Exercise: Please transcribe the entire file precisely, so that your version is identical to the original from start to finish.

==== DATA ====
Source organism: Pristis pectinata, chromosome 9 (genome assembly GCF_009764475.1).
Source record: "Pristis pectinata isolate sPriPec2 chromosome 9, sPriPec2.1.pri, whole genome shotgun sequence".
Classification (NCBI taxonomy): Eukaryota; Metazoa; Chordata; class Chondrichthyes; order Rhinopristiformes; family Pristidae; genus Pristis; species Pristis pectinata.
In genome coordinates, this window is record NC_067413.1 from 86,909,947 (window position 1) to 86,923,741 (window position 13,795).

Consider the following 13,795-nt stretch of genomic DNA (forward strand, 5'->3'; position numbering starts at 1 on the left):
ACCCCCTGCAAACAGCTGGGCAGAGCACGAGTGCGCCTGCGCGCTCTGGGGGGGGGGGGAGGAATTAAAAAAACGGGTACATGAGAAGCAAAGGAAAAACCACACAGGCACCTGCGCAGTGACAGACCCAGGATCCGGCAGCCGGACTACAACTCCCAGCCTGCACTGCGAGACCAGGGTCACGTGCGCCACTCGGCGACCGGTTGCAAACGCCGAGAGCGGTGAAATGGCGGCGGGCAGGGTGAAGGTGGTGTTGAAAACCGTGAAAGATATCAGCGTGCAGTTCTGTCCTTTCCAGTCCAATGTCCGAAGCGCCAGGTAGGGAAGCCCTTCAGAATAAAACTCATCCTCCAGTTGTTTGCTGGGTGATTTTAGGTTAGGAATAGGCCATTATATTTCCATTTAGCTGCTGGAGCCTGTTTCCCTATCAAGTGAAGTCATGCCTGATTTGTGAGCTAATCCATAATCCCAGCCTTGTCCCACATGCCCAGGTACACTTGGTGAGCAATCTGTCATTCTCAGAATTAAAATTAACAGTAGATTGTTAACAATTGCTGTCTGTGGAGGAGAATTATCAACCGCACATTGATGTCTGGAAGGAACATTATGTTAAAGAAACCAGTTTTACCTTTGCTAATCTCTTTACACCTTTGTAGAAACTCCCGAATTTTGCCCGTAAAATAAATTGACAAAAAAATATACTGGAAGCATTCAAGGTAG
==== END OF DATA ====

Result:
Source organism: Pristis pectinata, chromosome 9 (genome assembly GCF_009764475.1).
Source record: "Pristis pectinata isolate sPriPec2 chromosome 9, sPriPec2.1.pri, whole genome shotgun sequence".
Classification (NCBI taxonomy): Eukaryota; Metazoa; Chordata; class Chondrichthyes; order Rhinopristiformes; family Pristidae; genus Pristis; species Pristis pectinata.
In genome coordinates, this window is record NC_067413.1 from 86,909,947 (window position 1) to 86,923,741 (window position 13,795).

Consider the following 13,795-nt stretch of genomic DNA (forward strand, 5'->3'; position numbering starts at 1 on the left):
ACCCCCTGCAAACAGCTGGGCAGAGCACGAGTGCGCCTGCGCGCTCTGGGGGGGGGGGGAGGAATTAAAAAAACGGGTACATGAGAAGCAAAGGAAAAACCACACAGGCACCTGCGCAGTGACAGACCCAGGATCCGGCAGCCGGACTACAACTCCCAGCCTGCACTGCGAGACCAGGGTCACGTGCGCCACTCGGCGACCGGTTGCAAACGCCGAGAGCGGTGAAATGGCGGCGGGCAGGGTGAAGGTGGTGTTGAAAACCGTGAAAGATATCAGCGTGCAGTTCTGTCCTTTCCAGTCCAATGTCCGAAGCGCCAGGTAGGGAAGCCCTTCAGAATAAAACTCATCCTCCAGTTGTTTGCTGGGTGATTTTAGGTTAGGAATAGGCCATTATATTTCCATTTAGCTGCTGGAGCCTGTTTCCCTATCAAGTGAAGTCATGCCTGATTTGTGAGCTAATCCATAATCCCAGCCTTGTCCCACATGCCCAGGTACACTTGGTGAGCAATCTGTCATTCTCAGAATTAAAATTAACAGTAGATTGTTAACAATTGCTGTCTGTGGAGGAGAATTATCAACCGCACATTGATGTCTGGAAGGAACATTATGTTAAAGAAACCAGTTTTACCTTTGCTAATCTCTTTACACCTTTGTAGAAACTCCCGAATTTTGCCCGTAAAATAAATTGACAAAAAAATATACTGGAAGCATTCAAGGTAG